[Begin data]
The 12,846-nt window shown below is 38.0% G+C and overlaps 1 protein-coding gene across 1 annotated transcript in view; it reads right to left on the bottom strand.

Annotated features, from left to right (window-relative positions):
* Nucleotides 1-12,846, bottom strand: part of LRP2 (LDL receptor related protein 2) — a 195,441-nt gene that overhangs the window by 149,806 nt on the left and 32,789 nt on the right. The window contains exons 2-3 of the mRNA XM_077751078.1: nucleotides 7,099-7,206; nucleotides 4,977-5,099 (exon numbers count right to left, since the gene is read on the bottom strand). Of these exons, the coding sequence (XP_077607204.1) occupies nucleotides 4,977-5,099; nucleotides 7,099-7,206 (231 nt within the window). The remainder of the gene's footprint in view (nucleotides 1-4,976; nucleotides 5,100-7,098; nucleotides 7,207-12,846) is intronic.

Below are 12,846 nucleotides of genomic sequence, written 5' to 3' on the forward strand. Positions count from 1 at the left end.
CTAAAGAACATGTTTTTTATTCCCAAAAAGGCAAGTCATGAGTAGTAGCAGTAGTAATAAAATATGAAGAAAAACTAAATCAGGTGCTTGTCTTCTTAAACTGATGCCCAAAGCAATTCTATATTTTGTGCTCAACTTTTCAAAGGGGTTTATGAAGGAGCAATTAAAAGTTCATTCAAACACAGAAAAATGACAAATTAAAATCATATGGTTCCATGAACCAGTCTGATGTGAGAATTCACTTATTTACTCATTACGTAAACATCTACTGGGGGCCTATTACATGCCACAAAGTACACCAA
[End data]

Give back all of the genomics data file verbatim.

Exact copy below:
The 12,846-nt window shown below is 38.0% G+C and overlaps 1 protein-coding gene across 1 annotated transcript in view; it reads right to left on the bottom strand.

Annotated features, from left to right (window-relative positions):
* Nucleotides 1-12,846, bottom strand: part of LRP2 (LDL receptor related protein 2) — a 195,441-nt gene that overhangs the window by 149,806 nt on the left and 32,789 nt on the right. The window contains exons 2-3 of the mRNA XM_077751078.1: nucleotides 7,099-7,206; nucleotides 4,977-5,099 (exon numbers count right to left, since the gene is read on the bottom strand). Of these exons, the coding sequence (XP_077607204.1) occupies nucleotides 4,977-5,099; nucleotides 7,099-7,206 (231 nt within the window). The remainder of the gene's footprint in view (nucleotides 1-4,976; nucleotides 5,100-7,098; nucleotides 7,207-12,846) is intronic.

Below are 12,846 nucleotides of genomic sequence, written 5' to 3' on the forward strand. Positions count from 1 at the left end.
CTAAAGAACATGTTTTTTATTCCCAAAAAGGCAAGTCATGAGTAGTAGCAGTAGTAATAAAATATGAAGAAAAACTAAATCAGGTGCTTGTCTTCTTAAACTGATGCCCAAAGCAATTCTATATTTTGTGCTCAACTTTTCAAAGGGGTTTATGAAGGAGCAATTAAAAGTTCATTCAAACACAGAAAAATGACAAATTAAAATCATATGGTTCCATGAACCAGTCTGATGTGAGAATTCACTTATTTACTCATTACGTAAACATCTACTGGGGGCCTATTACATGCCACAAAGTACACCAA